Charging Infrastructure. Increased public charging station availability alleviates consumer range anxiety, encouraging adoption. Tracking charging infrastructure development provides useful signals on a region’s preparedness for widespread EV adoption.

To develop sound EV forecasts, utilities should analyze historical regional growth trends combined with a holistic analysis of the key points discussed above. Automaker production targets also give visibility into projected EV sales penetration and supply dynamics.

Forecasts should consider multiple scenarios ranging from conservative to aggressive adoption levels. EV sales can be projected as a percentage of total new vehicle sales, with the percentage growing exponentially over time. To translate sales into utility EVs, vehicle lifespan assumptions are needed to calculate retirements. Vehicle registration data can provide a good estimate for the current number of EVs in a given zip code, city, county, or region.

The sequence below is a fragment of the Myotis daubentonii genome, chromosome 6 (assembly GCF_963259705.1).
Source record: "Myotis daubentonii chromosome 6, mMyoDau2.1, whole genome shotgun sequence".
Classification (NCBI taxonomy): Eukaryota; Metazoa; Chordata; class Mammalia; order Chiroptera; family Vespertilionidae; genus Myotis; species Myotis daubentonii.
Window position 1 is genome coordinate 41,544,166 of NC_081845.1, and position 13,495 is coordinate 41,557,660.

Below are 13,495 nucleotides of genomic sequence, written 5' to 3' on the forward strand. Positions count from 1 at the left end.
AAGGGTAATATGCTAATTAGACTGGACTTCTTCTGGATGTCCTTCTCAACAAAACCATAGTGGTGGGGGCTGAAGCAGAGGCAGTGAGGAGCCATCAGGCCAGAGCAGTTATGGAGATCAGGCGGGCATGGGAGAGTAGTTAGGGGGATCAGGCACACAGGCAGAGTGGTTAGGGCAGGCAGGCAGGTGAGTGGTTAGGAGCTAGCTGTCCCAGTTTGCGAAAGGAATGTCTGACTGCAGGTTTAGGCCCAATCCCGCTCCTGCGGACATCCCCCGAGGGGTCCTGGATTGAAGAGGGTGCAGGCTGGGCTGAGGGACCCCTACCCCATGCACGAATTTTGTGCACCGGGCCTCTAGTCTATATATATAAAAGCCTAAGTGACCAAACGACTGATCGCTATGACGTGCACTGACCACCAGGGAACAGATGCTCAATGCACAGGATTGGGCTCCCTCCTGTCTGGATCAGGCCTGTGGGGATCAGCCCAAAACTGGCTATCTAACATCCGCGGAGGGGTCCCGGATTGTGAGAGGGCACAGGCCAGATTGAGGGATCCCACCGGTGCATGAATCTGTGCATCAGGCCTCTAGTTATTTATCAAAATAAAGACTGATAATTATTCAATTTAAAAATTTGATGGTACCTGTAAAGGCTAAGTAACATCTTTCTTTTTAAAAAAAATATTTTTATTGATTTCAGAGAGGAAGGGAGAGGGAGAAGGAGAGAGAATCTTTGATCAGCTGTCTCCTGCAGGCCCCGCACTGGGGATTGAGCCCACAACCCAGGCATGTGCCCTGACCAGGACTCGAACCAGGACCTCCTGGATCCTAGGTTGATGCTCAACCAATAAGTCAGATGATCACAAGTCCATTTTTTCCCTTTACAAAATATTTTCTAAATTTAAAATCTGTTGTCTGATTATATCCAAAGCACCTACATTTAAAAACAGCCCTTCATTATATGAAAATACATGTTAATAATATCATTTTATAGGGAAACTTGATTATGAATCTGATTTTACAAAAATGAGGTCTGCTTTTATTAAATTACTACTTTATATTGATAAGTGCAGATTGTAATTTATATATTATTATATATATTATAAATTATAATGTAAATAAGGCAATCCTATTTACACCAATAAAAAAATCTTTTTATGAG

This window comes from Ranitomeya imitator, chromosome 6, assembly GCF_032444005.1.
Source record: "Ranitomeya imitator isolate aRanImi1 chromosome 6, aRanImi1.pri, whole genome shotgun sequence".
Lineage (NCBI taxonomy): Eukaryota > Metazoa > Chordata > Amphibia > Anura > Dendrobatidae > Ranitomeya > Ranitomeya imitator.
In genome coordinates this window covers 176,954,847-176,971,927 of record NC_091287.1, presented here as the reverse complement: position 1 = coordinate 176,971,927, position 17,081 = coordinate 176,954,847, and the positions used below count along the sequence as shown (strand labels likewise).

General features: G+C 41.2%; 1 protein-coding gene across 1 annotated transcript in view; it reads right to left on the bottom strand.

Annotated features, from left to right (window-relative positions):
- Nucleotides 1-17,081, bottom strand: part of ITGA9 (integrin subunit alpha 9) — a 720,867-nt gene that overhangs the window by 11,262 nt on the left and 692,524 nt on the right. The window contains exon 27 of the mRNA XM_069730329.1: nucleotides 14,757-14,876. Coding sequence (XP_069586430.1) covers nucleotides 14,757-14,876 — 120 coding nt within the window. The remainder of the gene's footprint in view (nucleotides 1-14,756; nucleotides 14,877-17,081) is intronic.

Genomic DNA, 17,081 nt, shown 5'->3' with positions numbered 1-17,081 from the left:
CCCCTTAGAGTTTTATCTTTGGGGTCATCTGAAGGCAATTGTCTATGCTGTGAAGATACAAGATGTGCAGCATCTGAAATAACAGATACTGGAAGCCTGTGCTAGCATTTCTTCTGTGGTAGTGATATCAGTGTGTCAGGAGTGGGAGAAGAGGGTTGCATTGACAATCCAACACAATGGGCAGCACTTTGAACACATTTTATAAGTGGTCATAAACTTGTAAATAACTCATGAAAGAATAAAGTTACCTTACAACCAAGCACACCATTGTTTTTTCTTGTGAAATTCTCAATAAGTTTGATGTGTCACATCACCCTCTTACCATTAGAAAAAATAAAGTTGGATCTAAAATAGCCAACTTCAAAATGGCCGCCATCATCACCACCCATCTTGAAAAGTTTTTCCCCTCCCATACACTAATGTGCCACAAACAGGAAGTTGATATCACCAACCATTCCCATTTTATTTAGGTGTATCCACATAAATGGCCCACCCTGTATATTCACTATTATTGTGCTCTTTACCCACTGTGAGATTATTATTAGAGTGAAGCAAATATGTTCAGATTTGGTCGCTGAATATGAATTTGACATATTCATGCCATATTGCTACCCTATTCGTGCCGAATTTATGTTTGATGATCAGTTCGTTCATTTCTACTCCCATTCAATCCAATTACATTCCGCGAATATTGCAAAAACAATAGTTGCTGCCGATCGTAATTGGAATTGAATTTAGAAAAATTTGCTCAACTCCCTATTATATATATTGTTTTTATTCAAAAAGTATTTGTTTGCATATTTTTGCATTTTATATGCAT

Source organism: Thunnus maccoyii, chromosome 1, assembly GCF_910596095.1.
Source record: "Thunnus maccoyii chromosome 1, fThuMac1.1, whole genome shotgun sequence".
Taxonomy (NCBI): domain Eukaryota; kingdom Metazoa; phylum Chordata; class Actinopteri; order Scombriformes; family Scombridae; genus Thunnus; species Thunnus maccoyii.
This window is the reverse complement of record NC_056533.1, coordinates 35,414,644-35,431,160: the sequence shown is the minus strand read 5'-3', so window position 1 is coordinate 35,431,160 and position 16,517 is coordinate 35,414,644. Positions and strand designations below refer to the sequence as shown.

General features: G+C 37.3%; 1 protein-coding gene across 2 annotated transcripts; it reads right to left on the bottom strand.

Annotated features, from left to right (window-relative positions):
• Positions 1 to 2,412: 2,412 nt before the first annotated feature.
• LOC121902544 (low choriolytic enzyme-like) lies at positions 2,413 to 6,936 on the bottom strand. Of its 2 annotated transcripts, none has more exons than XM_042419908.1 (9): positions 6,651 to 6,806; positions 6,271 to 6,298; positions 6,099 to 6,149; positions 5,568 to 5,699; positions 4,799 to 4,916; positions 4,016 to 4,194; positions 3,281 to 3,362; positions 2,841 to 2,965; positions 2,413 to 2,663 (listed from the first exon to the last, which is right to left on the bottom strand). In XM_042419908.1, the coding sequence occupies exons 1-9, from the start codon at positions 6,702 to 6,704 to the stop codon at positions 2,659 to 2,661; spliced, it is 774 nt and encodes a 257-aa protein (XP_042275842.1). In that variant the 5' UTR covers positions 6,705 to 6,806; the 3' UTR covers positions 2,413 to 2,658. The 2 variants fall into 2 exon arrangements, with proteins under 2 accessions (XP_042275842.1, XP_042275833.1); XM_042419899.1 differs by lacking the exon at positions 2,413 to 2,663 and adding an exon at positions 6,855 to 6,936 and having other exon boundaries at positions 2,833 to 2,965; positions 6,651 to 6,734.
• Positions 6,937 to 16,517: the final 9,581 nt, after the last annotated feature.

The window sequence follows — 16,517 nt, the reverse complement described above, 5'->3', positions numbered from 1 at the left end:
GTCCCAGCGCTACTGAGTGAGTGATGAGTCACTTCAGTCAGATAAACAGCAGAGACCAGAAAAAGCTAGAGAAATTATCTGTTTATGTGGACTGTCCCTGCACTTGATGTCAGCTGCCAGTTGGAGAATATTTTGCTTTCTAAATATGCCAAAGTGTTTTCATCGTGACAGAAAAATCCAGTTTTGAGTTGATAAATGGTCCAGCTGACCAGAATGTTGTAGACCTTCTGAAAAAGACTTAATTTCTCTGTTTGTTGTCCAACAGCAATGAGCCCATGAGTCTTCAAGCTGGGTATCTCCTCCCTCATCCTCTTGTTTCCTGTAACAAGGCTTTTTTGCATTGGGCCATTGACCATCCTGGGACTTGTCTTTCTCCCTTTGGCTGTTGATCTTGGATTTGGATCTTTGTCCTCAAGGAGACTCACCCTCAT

Ultimately, a robust forecast provides visibility into the total number of EVs by year as well as their general locations within the service territory. This fundamental projection serves as the foundation for all subsequent grid impact analysis.


Once EV adoption is forecasted, utilities need to analyze the grid load impacts. This begins by developing load profiles, which estimate the diversified demand from a community of EVs over time. Load profiles are created by simulating driving and charging behaviors using several key variables:

Battery Size. Maximum storage capacity affects required charge times. Larger batteries take longer to recharge.